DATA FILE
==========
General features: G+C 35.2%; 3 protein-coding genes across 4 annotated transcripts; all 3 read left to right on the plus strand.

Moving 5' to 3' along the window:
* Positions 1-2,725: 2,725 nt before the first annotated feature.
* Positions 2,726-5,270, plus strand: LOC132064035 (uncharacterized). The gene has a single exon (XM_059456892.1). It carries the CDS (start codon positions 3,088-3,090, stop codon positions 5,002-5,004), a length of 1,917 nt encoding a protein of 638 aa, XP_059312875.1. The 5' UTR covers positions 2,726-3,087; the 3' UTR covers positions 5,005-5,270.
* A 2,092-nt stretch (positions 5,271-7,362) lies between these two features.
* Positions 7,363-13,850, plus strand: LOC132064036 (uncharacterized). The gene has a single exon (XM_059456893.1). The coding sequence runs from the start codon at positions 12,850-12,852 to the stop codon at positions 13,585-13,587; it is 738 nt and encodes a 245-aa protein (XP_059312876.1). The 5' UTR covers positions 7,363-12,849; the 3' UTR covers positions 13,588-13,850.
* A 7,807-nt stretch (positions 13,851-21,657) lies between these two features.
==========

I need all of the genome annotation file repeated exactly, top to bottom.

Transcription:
General features: G+C 35.2%; 3 protein-coding genes across 4 annotated transcripts; all 3 read left to right on the plus strand.

Moving 5' to 3' along the window:
* Positions 1-2,725: 2,725 nt before the first annotated feature.
* Positions 2,726-5,270, plus strand: LOC132064035 (uncharacterized). The gene has a single exon (XM_059456892.1). It carries the CDS (start codon positions 3,088-3,090, stop codon positions 5,002-5,004), a length of 1,917 nt encoding a protein of 638 aa, XP_059312875.1. The 5' UTR covers positions 2,726-3,087; the 3' UTR covers positions 5,005-5,270.
* A 2,092-nt stretch (positions 5,271-7,362) lies between these two features.
* Positions 7,363-13,850, plus strand: LOC132064036 (uncharacterized). The gene has a single exon (XM_059456893.1). The coding sequence runs from the start codon at positions 12,850-12,852 to the stop codon at positions 13,585-13,587; it is 738 nt and encodes a 245-aa protein (XP_059312876.1). The 5' UTR covers positions 7,363-12,849; the 3' UTR covers positions 13,588-13,850.
* A 7,807-nt stretch (positions 13,851-21,657) lies between these two features.